Remote viewers see Sirius B the nearest dense dead star getting detached from its orbit and colliding with our Sun and earth – extraterrestrial UFOs trying to avoid the havoc?
For more than fifteen hindered years remote viewing Buddhist monks in Tibet, India and China have seen a big lightless dense star colliding with our earth and eventually with our Sun. For so long no one gave any importance to these legends because there was proof of such happenings. Now some astronomers and astrophysicists are finding some thing wrong with out nearest “White dwarf star Sirius B”. The dead star which is one million times smaller weighs almost the same as our Sun. The dead star is in an orbit around Sirius A. The two stars are both blue-white, but radically different in all other respects. They orbit around one another in about 50 years with an average distance between them of roughly 20 times the Earth-Sun distance. Sirius B is in the process of getting detached from its orbit and will be on a collision path to our earth and eventually Sun. This heavy star with super high gravity can literally detach earth from its orbit around the Sun and draw it in a collision path to itself. What keeps Sirius B in check is Sirius A. But that may end soon.
According to some scientists and engineers, for a long time the Extraterrestrials are trying to save our civilization from the coming danger of Sirius B. Some say this is inevitable in 2012. They also say that extraterrestrial UFOs are playing with earth’s and Sun’s gravitational and electromagnetic fields to make sure our solar system can repel the eminent attack from Sirius B.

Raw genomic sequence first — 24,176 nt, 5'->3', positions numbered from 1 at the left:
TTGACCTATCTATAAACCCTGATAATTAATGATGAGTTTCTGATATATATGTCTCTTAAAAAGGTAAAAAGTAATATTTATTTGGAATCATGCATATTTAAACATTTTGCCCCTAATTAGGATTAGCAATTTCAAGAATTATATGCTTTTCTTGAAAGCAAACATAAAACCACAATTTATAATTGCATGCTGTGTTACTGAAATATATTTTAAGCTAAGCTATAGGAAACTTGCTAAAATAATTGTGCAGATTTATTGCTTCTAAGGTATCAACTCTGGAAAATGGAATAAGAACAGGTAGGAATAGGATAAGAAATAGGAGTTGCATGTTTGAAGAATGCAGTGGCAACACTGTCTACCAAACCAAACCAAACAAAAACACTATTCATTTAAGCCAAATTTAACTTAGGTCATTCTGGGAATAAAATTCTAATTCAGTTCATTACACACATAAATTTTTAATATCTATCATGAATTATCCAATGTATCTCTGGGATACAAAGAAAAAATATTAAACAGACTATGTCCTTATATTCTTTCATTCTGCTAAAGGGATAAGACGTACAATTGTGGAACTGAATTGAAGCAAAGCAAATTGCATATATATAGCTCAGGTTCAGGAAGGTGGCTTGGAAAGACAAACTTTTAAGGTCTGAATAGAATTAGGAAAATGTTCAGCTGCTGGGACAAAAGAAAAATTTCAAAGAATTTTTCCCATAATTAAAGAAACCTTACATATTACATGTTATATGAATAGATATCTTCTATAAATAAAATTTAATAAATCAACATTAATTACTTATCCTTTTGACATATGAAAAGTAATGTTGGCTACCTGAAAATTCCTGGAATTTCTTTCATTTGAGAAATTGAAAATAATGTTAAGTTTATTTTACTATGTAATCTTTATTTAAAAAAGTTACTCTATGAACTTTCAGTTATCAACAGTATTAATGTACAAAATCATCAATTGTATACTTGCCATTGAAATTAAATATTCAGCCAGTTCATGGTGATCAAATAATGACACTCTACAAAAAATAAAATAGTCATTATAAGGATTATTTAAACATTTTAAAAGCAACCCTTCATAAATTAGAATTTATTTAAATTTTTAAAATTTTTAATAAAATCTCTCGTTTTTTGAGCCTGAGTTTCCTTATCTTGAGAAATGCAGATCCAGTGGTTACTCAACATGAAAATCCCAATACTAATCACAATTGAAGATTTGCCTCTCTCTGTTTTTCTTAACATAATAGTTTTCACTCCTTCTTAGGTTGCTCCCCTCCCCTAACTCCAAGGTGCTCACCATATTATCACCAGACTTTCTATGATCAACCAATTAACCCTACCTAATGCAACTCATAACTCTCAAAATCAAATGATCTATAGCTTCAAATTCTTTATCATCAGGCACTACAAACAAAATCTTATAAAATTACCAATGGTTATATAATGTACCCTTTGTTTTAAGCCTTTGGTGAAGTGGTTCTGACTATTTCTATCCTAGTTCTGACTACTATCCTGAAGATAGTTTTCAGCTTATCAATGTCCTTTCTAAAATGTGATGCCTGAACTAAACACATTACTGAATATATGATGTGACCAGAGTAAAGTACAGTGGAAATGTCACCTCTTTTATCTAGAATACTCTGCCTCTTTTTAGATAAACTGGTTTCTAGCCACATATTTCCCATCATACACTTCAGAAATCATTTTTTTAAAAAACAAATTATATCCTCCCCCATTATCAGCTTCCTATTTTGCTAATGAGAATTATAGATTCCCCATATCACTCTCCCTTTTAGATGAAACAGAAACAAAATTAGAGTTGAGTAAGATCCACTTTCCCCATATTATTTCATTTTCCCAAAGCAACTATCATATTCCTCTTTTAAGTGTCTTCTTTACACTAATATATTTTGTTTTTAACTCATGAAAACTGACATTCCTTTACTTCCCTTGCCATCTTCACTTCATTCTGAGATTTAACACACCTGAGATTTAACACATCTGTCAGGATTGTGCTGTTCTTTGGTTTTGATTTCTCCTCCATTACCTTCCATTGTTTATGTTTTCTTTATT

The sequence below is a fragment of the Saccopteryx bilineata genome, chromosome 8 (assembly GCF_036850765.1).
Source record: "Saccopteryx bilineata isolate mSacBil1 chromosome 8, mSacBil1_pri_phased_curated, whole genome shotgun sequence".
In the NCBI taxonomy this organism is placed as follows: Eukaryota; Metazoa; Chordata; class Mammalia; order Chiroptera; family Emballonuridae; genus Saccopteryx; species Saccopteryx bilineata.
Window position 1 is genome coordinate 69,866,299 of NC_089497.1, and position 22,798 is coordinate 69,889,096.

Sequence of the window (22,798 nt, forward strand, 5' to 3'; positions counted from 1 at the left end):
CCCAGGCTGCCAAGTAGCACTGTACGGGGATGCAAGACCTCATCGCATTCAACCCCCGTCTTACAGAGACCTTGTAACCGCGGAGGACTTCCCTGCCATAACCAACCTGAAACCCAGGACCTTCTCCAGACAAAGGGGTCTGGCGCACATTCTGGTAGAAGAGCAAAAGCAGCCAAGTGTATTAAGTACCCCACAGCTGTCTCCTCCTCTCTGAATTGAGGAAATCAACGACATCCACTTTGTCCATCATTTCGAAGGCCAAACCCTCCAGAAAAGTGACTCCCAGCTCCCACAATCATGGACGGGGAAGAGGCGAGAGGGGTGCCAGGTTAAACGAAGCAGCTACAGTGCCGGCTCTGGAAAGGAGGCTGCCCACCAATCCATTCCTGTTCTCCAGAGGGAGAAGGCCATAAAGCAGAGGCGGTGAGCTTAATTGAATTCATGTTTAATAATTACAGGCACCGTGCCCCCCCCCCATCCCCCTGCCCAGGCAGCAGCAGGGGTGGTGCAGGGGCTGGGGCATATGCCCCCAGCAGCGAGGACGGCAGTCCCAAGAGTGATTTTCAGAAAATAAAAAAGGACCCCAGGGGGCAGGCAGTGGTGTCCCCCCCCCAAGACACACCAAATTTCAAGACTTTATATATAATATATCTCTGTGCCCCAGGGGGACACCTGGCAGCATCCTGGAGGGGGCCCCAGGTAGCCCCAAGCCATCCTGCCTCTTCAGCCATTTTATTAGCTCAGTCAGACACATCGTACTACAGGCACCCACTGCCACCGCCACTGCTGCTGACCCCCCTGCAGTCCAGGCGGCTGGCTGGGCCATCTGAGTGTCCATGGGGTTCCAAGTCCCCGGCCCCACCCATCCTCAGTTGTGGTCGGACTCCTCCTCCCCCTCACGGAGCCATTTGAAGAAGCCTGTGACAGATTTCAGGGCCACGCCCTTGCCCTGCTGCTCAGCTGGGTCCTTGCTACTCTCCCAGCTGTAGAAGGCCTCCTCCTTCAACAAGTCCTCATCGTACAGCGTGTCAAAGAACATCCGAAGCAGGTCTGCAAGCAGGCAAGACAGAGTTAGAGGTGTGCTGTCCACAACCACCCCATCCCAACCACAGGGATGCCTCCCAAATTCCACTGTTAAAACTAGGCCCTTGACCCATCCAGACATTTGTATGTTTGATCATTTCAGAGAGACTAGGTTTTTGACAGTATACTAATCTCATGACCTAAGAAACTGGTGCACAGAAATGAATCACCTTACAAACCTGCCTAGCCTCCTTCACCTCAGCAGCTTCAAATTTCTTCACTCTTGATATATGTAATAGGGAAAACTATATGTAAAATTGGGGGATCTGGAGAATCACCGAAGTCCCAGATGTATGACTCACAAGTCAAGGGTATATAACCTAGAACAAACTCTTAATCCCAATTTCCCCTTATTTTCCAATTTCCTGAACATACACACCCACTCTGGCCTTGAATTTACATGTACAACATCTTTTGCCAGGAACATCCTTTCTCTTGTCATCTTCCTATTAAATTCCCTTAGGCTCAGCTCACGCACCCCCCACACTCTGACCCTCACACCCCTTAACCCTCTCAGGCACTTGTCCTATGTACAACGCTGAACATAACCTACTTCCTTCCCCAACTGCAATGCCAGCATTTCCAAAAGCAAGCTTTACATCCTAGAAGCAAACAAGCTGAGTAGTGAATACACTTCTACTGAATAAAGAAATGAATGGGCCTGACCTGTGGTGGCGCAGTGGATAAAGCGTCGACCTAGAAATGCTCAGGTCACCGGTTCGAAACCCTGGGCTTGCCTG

The bright jewel of our stellar neighborhood -- the ``Dog Star'''' in the constellation Canis Major -- is really a double star, and each member is remarkable among local stars.
Sirius A, electric blue-white and roughly twice as wide in diameter as our Sun. is by far the brightest. hottest (nearly 10,000 degrees Celsius at the surface), and heaviest (about 2.2 times the Sun's mass) star close to the Sun. (The closest star which is even hotter and more luminous than Sirius is Vega, about 25 light-years away from us.)
Sirius B is our nearest example of a white dwarf star: an ultra dense, collapsed core of a star which long ago ran out of fuel to keep its energy-producing nuclear reactions going. While it is only about the size of the Earth -- about a million times smaller than the volume the Sun takes up -- it weighs fully 94 percent as much as our star! Its material is so compressed that a quart bottle full of its material would have about as much mass as a jumbo-jet airliner. The force exerted by its gravity would literally be crushing; if we could somehow stand on its surface, a 100-pound student would weigh something like 10,000 tons. (The next-nearest white dwarf star orbits around the bright star Procyon, about 11 1/2 light-years away from us.)